The following marketing analysis is for the week ending April 2.
CORN — The market was treading water waiting for the March 31 Prospective Planting and Grain Stocks reports. And boy, were they worth the wait! Nothing had prepared us for the surprise the U.S. Department of Agriculture had in store.
The corn acreage estimate came in below the lowest estimate at just 91.144 million acres. The average estimate was 93.2 million and last year’s planted acreage was 90.82 million acres. It was also nearly 1 million acres less than the USDA’s estimate at their February Outlook Forum.
Grain stocks as of March 1 were 7.701 billion bushels vs. 7.767 billion bushels expected. This is the lowest March 1 stocks number in seven years. Last year we had 7.952 billion bushels on hand on March 1. This confirms we have not yet rationed this year’s corn and ending stocks are closer to 1.2-1.3 billion bushels. The USDA’s last estimate was 1.5 billion bushels. We won’t see the USDA 2021-22 balance sheet until the May 12 World Agriculture Supply and Demand Estimates report.
Corn locked up the 25-cent limit immediately after the report’s release. The run-up erased the loss for the month and saw the monthly continuous corn chart keep its eight-month streak of higher closes alive. New contract highs were set in virtually all the contracts with May at $5.85, July at $5.66.25, and December at $4.93 per bushel in the night session following the limit up move. We ended the holiday-shortened trading week on a mixed note with old crop posting small losses and new crop with decent gains. This emphasizes the more bullish number on the reports came from the acreage number.
The five top producing corn states of Iowa, Illinois, Indiana, Minnesota and Nebraska are all expected to have unchanged or lower acreage this year. Corn acreage in Minnesota this year is expected to stay at last year’s 8 million acres, Illinois is estimated to fall 400,000 to 10.9 million acres, Iowa down 400,000 at 13.2 million, North Dakota up 1.35 million to 3.3 million acres, South Dakota up 650,000 to 5.6 million, Nebraska down 300,000 at 9.9 million, Indiana down 200,000 at 5.2 million, and Wisconsin up 150,000 at 4.15 million corn acres.
Many expect final corn acres to be higher than the March 31 forecast. Historically, this has proven difficult to do. In recent history, the average acreage increase from the March to June report is 800,000 acres. However, if the weather cooperates and prices stay elevated, we should see at least a modest increase in acreage. Combined corn and soybean acreage at 178.7 million acres are well below the record of 180.3 million in 2017.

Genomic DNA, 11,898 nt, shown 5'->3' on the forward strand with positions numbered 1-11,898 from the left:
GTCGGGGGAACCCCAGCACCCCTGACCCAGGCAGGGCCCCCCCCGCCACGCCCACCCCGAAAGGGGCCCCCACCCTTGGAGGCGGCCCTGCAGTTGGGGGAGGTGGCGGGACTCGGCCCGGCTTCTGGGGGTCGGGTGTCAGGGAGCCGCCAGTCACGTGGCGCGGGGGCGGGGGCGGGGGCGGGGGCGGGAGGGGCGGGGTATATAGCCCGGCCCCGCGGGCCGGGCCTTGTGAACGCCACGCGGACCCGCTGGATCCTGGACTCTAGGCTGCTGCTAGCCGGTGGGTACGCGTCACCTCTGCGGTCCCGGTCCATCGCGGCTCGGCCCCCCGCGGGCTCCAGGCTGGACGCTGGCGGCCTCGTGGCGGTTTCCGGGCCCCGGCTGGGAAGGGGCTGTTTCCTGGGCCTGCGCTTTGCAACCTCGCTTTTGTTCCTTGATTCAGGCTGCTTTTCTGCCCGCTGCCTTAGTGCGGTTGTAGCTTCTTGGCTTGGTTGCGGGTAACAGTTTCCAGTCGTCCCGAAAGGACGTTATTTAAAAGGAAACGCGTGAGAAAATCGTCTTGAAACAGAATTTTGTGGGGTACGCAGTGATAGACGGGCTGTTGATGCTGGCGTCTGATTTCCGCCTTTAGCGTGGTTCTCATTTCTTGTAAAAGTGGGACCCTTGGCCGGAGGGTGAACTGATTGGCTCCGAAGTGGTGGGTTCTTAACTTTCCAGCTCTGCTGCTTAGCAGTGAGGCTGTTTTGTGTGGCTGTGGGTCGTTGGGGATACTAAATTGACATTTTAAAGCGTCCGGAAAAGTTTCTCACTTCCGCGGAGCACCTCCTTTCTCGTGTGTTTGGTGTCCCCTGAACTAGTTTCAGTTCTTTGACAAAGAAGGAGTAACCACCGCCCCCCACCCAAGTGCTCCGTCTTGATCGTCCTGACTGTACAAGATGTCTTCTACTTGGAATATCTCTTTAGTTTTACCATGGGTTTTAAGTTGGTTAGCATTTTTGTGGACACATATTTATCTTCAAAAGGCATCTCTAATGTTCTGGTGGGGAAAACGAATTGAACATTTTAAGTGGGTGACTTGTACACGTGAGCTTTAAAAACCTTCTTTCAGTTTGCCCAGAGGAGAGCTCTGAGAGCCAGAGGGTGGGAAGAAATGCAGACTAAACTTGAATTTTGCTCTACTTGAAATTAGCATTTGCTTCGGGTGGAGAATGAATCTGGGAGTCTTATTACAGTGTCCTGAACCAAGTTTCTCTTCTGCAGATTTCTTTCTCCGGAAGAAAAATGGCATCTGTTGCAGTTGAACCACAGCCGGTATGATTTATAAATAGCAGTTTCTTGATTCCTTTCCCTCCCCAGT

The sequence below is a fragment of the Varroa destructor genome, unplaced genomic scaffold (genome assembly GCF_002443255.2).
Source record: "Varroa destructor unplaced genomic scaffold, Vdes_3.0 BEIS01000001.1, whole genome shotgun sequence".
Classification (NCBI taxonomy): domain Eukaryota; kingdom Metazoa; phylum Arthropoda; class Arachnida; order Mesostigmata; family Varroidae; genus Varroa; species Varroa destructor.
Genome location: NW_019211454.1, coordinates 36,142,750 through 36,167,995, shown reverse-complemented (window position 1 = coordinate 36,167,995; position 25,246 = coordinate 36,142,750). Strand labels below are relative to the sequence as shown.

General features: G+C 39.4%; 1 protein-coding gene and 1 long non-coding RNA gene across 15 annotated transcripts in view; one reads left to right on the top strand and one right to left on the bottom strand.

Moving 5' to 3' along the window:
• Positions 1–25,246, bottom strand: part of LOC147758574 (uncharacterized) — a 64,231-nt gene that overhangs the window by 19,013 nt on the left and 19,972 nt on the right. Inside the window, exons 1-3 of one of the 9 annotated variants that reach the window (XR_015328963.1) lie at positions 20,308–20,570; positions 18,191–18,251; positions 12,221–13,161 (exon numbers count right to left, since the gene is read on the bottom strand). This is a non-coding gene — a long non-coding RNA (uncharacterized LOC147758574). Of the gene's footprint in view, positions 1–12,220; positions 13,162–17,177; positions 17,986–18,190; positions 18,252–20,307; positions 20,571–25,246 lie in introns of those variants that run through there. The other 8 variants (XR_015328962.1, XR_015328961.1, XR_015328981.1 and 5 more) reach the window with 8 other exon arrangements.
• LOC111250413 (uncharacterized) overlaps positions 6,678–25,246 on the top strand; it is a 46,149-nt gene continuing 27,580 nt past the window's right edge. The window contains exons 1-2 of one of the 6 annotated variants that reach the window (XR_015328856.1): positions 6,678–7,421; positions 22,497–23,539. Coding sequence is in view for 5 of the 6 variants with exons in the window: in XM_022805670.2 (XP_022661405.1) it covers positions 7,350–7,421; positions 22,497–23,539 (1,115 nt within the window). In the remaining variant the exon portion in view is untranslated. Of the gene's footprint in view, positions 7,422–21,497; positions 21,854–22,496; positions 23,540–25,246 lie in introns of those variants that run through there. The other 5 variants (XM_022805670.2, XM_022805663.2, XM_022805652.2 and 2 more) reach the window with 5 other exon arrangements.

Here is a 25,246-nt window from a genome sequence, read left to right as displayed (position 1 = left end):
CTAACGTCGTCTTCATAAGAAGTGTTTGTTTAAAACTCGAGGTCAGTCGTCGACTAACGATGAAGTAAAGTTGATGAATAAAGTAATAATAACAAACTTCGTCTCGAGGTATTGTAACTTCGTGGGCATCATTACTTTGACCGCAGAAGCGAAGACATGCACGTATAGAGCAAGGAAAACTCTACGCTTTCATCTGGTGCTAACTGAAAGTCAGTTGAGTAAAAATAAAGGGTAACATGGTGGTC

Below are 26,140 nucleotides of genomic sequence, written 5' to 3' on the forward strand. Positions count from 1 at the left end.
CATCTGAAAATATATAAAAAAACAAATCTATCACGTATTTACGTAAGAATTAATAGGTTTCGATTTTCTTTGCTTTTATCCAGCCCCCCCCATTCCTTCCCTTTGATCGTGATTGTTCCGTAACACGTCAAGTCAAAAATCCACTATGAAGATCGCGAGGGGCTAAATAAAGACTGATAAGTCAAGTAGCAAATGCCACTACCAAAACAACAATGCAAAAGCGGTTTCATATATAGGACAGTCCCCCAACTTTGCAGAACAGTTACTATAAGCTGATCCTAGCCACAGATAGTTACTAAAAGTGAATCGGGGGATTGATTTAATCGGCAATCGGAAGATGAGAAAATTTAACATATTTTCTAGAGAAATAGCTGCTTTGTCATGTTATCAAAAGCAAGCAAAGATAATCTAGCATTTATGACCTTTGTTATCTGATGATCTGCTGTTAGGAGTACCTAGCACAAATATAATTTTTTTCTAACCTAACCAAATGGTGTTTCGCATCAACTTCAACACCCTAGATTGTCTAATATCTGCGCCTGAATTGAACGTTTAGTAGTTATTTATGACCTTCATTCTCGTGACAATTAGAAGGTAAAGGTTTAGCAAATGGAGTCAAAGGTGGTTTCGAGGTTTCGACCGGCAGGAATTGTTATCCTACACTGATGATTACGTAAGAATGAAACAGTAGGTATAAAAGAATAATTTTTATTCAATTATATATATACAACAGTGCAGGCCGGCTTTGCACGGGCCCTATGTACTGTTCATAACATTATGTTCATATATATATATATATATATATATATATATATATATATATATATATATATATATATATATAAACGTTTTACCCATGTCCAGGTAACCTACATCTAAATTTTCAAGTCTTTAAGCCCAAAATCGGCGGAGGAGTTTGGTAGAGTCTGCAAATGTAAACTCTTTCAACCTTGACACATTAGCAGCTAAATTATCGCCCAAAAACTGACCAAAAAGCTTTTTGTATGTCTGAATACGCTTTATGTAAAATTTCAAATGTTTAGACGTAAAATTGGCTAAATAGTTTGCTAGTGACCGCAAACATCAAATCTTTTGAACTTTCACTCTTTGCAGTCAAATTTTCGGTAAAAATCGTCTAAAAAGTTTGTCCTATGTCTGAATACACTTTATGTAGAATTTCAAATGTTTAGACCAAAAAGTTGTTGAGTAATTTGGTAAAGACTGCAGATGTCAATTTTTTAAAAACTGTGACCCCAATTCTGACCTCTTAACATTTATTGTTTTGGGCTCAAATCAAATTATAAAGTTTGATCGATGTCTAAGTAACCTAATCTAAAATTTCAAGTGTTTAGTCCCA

Corn stocks were slightly lower than anticipated at 7.701 billion bushels and the lowest in seven years. The trade was anticipating 7.767 billion bushels. On-farm bushels at 4.04 billion bushels are the lowest in seven years and account for 52.4 percent of total March 1 stocks. Last year, 56 percent of March 1 stocks were held on-farm. This is the lowest percentage since 2013 and the third-lowest since 1970.
Weekly export sales were in the lower half of expectations at 31.4 million bushels. Total sales have reached 2.587 billion bushels which are 99.5 percent of the USDA’s current 2.6 billion bushel outlook. China canceled a small cargo this week but still has 14.7 million metric tons of outstanding U.S. purchases to ship. New crop sales were 2.3 million bushels, bringing total new crop sales to 78.7 million vs. 69.3 million bushels last year.
Weekly ethanol production bounced 43,000 barrels per day higher this week to 965,000 bpd. Ethanol stocks were down 695,000 barrels at 21.1 million barrels. Margins fell a nickel to 7 cents per gallon. Gasoline demand rose to a 25-week high at 8.9 million bpd. Demand was 34 percent above last year’s Covid-19 demand slump, but 2.6 percent below the same week in 2019.
Outlook: The three-day holiday weekend shortened our trading week and may not have provided traders enough time to fully incorporate the new numbers into their balance sheets. One thing that was driven home this week was that we need to bring more acres into production this year or see next year’s ending stocks slide lower. Attention to spring planting weather will rise, but current forecasts predict favorable conditions. We need to further ration old crop stocks and add acres. Funds had trimmed their length going into the reports and have room to increase it. The trend is higher, but watch for signs higher acreage estimates are being incorporated if the weather cooperates.